With the release of Swirski Ulti-Mite, Koppert placed a revolutionary update of the successful predatory mite Amblyseius swirskii on the market. The...
European biocontrol industry proposes new EU regulatory framework
26 November 2018
The International Biocontrol Manufacturers Association (IBMA) recently published its vision on how to improve regulation for the biocontrol industry in a White Paper that it has presented to the European Union. It proposes a new EU regulatory framework for bioprotection agents.
IBMA’s Executive Director, David Carry says bioprotection technologies that provide effective and innovative plant protection for modern agriculture are a vital tool in the EU’s work to support farmers and effectively implement the Sustainable Use of Pesticides Directive (SUD, Directive 128/2009/EC). ‘However, the current lack of specialist bioprotection regulatory body, legislation, procedure and data requirements, means that the EU is not fully reaping the benefits of this rapidly growing, predominantly SME-based industry,’ he adds
Following the Annual Biocontrol Industry Meeting in Basel, Switzerland, the IBMA published a White Paper that urges the EU to establish a bioprotection-specific body to develop and implement a short and precise timeline for the evaluation process, with evidence-based procedures and tailored data requirements. In the White Paper sent to the EU, it proposes that risk-based evaluations should be conducted using high-level scientific expertise in close communication with the applicants.
IBMA’s President, Willem Ravensberg, says the new approach will benefit human health, the environment, biodiversity and the bio-based circular economy, and therefore, society as a whole. He says that the IBMA foresees a centralized procedure under the direction of the proposed regulatory body with the participation of the member EU states, and that this should be operational by 2021. ‘Farmers need more sustainable tools with which to grow healthy and productive crops within an integrated pest management programme in which biocontrol and ecosystem services provide resilient food production with a minimum impact on the environment and human health,’ he concludes.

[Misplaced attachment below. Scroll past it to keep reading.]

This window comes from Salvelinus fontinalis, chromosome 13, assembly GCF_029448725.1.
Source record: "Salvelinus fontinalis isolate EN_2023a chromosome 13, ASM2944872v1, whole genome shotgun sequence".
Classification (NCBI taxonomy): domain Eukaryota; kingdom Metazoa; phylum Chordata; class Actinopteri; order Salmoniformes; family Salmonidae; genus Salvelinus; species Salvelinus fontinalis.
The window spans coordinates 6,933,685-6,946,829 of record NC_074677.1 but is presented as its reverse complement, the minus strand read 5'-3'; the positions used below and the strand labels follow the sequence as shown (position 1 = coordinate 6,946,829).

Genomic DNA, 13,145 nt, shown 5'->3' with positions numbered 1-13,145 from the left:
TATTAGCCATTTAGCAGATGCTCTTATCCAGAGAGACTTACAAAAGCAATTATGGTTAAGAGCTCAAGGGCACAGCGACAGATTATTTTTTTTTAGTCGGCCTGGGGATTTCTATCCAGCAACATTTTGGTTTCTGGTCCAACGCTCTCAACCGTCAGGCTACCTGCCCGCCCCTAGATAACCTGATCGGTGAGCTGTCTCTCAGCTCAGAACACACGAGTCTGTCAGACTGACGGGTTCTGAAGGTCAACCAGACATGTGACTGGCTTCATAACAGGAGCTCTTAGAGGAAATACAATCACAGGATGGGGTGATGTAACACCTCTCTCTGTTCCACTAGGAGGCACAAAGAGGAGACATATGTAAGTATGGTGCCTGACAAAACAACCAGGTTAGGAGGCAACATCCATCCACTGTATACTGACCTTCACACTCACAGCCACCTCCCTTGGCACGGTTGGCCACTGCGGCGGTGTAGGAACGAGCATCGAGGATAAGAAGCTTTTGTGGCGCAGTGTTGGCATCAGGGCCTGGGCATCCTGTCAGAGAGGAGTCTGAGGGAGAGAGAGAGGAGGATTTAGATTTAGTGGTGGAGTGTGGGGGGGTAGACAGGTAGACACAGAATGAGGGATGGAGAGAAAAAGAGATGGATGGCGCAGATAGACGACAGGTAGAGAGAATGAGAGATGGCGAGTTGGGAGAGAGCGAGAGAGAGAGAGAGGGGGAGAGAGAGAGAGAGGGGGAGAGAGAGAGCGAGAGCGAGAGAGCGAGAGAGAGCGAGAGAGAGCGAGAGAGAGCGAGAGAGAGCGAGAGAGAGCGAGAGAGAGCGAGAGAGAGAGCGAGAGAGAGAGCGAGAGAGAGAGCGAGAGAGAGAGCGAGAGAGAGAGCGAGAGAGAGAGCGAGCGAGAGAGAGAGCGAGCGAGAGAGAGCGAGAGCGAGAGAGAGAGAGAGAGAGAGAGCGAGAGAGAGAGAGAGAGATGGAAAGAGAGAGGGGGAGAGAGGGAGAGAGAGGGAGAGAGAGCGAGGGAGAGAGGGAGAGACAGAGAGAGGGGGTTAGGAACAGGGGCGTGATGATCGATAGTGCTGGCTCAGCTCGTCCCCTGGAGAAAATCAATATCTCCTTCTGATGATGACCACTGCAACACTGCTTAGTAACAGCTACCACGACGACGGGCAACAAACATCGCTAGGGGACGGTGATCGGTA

Leading producer of biologicals, Koppert Biological Systems, welcomes the White Paper
‘Europe lags behind when it comes to introducing new biological measures for crop protection and supporting innovation in this field. Continuing in the way things are done now, the EU will never meet the sustainability goals it has set for itself,’ asserts Koppert’s head of Regulatory Affairs. ‘While the new assessment method will not reduce the risk assessment, it should streamline and accelerate the market introduction of new biologicals. This would bring new products onto the market much more rapidly and boost the EU’s agricultural economy.’
How have growers, producers, legislators reacted to this paper?
‘It is still unclear at this stage, but we all hope they will support it. Pressure is being exerted from various quarters to make it happen. The next months will show us whether the idea has been picked up and used. Koppert will actively support it and refer it.’
How was it welcomed at the recent ABIM meeting?
‘Positively. Instead of pointing out what is wrong about the current PPP legislation, something new has been introduced. New proposal, new terminology; such as the term ‘bioprotectants’ to describe the biological protections tools for the management of pests and diseases, and that is great! The current system is completely unreliable. This new proposal points towards precise timelines, evidence-based procedures, and tailored data requirements.’
Do you anticipate any resistance?
‘So far all attempts by IBMA and others have not been successful due to the European Commission which is reluctant to move forward. An example of this is the repeal of the resolution for low risk PPP. Despite all parties within the European Parliament supporting the development of a separate system, the European Commission managed to block it. I believe farmers should raise their voices as they are increasingly under pressure from retailers who demand healthy food which is within the minimum residue levels that are required,’ Evert Hamblok concludes.